Monday, June 17, 2024

Northern Beaches rejects planning authority for 400-home development

Sydney’s Northern Beaches Council has rejected an offer to be the Planning Proposal Authority for a plan that would see more than 400 homes constructed on local bushfire-prone land.

Council says it has long opposed the planning proposal to develop land at ‘Lizard Rock’ along Morgan Road in Belrose, citing destruction of natural bushland among a range of concerns.

Northern Beaches Mayor, Michael Regan said the planning proposal by Metropolitan Local Aboriginal Land Council (MLALC) did not demonstrate strategic or site-specific merit and should be rejected.

“Council refuses to be involved in the progression of this planning proposal that would see more than 400 homes built in precious bushland, putting residents in extreme bushfire risk,” Mayor Regan said.

“As I’ve repeatedly said, Council one hundred percent supports the intent of the Aboriginal Land Rights Act and appreciates the importance of enabling Aboriginal people to achieve economic self-determination through developing land, but we have to consider proposals on their merits.”

Northern Beaches Mayor, Michael Regan.

In April last year following a Council Resolution, Council wrote to Federal and State ministers to negotiate an alternate solution and financial model to enable the MLALC to benefit financially from its land and so that the land could be preserved in its current state – in perpetuity.

“It’s absurd that the government would allow the destruction of around 45 football size fields of bushland to build 400 plus homes surplus to any housing targets,” Mayor Regan said.

“We are declining the government’s offer to become the Planning Proposal Authority on Lizard Rock as the role is unlikely to give Council any meaningful powers to review the proposal or prevent it from going ahead for Gateway determination.” 

In its submission to the Department of Planning and Environment, Council warned that the planning proposal was inconsistent with local and regional planning strategies and should be reconsidered in light of significant planning, environmental and hazard issues, including:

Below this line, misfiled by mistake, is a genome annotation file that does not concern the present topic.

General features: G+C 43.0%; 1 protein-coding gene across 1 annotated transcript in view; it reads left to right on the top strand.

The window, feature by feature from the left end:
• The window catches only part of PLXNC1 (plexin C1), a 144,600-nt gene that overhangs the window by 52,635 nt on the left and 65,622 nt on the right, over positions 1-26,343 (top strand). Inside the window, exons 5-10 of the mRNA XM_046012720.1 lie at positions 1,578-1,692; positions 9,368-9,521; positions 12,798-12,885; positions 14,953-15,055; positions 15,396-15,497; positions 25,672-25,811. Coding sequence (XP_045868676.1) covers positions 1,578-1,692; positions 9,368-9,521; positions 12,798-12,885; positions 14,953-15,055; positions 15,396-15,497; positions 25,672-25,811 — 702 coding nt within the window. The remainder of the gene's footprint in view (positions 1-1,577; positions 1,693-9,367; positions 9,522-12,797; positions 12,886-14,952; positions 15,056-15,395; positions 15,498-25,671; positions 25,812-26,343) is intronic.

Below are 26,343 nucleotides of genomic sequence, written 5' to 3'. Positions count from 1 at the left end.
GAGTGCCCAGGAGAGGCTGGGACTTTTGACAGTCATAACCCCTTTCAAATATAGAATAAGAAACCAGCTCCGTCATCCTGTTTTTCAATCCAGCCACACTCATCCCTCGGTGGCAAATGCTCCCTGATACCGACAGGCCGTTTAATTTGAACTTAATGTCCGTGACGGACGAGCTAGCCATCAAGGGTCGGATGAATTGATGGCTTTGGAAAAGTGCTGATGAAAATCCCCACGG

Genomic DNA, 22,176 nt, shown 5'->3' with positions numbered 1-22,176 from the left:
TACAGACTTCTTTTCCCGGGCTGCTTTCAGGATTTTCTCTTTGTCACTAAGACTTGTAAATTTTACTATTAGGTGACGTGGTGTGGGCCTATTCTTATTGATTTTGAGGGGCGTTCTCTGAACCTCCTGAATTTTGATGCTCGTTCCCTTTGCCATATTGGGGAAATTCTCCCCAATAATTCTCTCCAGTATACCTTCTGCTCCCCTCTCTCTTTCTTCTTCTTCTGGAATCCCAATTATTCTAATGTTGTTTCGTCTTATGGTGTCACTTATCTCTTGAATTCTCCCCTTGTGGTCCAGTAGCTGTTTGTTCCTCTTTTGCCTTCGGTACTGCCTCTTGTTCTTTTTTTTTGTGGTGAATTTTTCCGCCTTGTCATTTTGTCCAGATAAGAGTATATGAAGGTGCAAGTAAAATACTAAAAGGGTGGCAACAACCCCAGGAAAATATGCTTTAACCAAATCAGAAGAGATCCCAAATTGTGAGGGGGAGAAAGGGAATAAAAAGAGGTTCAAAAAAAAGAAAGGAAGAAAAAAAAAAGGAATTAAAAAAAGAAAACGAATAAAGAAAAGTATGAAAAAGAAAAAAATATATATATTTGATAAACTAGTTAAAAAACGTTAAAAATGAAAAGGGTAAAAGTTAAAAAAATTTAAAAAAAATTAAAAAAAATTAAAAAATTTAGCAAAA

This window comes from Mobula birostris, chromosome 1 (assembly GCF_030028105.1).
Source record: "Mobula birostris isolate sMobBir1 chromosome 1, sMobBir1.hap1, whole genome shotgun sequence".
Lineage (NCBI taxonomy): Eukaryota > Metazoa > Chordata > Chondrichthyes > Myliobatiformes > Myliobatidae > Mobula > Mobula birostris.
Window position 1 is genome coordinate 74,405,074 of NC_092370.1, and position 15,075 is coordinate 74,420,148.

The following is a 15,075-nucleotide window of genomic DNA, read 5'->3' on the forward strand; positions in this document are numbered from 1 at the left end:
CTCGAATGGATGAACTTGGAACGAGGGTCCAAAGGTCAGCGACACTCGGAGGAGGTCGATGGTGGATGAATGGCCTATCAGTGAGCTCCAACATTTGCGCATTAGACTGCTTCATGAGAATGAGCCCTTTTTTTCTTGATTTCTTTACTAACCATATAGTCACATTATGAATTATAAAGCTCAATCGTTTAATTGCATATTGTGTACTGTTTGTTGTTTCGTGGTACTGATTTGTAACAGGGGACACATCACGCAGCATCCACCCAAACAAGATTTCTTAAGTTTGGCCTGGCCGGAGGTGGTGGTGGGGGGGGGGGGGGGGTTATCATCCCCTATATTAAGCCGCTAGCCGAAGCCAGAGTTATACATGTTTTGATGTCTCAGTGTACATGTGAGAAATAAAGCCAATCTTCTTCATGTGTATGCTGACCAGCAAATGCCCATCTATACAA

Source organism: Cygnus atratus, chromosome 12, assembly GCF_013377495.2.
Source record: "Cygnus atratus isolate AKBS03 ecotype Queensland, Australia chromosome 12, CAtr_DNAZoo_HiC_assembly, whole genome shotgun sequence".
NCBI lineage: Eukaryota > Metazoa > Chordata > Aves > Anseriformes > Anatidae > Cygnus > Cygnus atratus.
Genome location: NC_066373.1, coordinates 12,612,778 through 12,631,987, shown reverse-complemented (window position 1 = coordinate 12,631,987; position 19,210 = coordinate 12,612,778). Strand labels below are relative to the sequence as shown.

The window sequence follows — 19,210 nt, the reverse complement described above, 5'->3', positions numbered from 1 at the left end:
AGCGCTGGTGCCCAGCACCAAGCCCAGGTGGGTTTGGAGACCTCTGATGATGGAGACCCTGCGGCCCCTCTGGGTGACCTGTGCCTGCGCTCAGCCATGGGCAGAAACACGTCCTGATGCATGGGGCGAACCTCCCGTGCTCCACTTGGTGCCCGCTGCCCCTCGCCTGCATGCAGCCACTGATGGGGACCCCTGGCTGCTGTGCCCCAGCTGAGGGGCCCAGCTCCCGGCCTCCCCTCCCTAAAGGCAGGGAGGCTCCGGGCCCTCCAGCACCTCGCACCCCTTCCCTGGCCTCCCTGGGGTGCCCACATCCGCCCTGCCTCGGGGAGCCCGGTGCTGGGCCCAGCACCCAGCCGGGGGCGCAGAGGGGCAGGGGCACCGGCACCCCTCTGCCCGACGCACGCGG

• Bushfire risks – significant concerns exist regarding the bushfire hazard that applies to the site. Further, the proposal was developed on the premise of evacuation being provided by Morgan Road, a new slip lane onto Forest Way, and a new emergency access on to Oates Place, but the availability and utility of these aspects has not been demonstrated.
  • Inconsistency with strategy – the planning proposal does not demonstrate strategic merit and is inconsistent with key aspects of the Greater Sydney Region Plan, North District Plan, Northern Beaches Local Strategic Planning Statement – Towards 2040 and Northern Beaches Local Housing Strategy.
  • Non-compliant process – there has been no formal pre-lodgement consultation with Council on the planning proposal which is required in this circumstance
  • Short consultation timeframe – the 28-day timeframe to review the application and associated technical reports for a complex proposal and prepare a meaningful response is unreasonable
  • Inconsistency with Conservation Zones Reform which recommends applying a C3 Environmental Management Zone to most of the site due to its high environmental value and the hazards that impact the site
  • Enormous loss of high biodiversity habitat, with 44.7 hectares of bushland to be cleared (equivalent to the size of around 45 rugby fields) for the new development.

Mayor Regan said there had been limited explanation from the State Government on how the Sydney North Strategic Planning Panel came to the decision to submit the planning proposal for a Gateway determination.

“The community has really been left in the dark as to why and how this proposal is going ahead,” Mayor Regan said.

“There’s been no detailed justification as to how the Panel reached its conclusion and no meaningful discussion on the concerns and issues that Council and the community has repeatedly raised.

“We strongly urge the government to reconsider its position on a planning proposal that just doesn’t stack up.”

Council says it will officially notify the Planning Panels Secretariat that it is declining the offer to be the Planning Proposal Authority. 

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